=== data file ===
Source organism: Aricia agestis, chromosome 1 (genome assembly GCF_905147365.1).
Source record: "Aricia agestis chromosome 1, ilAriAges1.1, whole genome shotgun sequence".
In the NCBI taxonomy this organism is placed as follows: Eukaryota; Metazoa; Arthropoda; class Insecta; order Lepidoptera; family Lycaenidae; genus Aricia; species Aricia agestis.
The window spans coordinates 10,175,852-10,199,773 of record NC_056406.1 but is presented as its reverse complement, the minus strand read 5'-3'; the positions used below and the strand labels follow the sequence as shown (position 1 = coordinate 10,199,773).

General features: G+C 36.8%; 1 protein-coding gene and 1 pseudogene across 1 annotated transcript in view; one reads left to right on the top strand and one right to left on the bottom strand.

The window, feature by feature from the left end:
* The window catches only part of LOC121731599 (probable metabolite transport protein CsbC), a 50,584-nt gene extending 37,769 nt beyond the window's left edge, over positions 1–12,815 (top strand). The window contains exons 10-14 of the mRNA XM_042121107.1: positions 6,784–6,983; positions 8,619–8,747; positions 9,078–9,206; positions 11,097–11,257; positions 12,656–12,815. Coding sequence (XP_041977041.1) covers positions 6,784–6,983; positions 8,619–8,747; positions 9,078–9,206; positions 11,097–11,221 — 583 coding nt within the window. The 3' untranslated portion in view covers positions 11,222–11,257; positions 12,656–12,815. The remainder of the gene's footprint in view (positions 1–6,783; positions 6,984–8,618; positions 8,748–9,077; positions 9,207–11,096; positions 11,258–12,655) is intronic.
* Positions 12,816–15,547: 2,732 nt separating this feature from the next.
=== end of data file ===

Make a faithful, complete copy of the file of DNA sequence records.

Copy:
Source organism: Aricia agestis, chromosome 1 (genome assembly GCF_905147365.1).
Source record: "Aricia agestis chromosome 1, ilAriAges1.1, whole genome shotgun sequence".
In the NCBI taxonomy this organism is placed as follows: Eukaryota; Metazoa; Arthropoda; class Insecta; order Lepidoptera; family Lycaenidae; genus Aricia; species Aricia agestis.
The window spans coordinates 10,175,852-10,199,773 of record NC_056406.1 but is presented as its reverse complement, the minus strand read 5'-3'; the positions used below and the strand labels follow the sequence as shown (position 1 = coordinate 10,199,773).

General features: G+C 36.8%; 1 protein-coding gene and 1 pseudogene across 1 annotated transcript in view; one reads left to right on the top strand and one right to left on the bottom strand.

The window, feature by feature from the left end:
* The window catches only part of LOC121731599 (probable metabolite transport protein CsbC), a 50,584-nt gene extending 37,769 nt beyond the window's left edge, over positions 1–12,815 (top strand). The window contains exons 10-14 of the mRNA XM_042121107.1: positions 6,784–6,983; positions 8,619–8,747; positions 9,078–9,206; positions 11,097–11,257; positions 12,656–12,815. Coding sequence (XP_041977041.1) covers positions 6,784–6,983; positions 8,619–8,747; positions 9,078–9,206; positions 11,097–11,221 — 583 coding nt within the window. The 3' untranslated portion in view covers positions 11,222–11,257; positions 12,656–12,815. The remainder of the gene's footprint in view (positions 1–6,783; positions 6,984–8,618; positions 8,748–9,077; positions 9,207–11,096; positions 11,258–12,655) is intronic.
* Positions 12,816–15,547: 2,732 nt separating this feature from the next.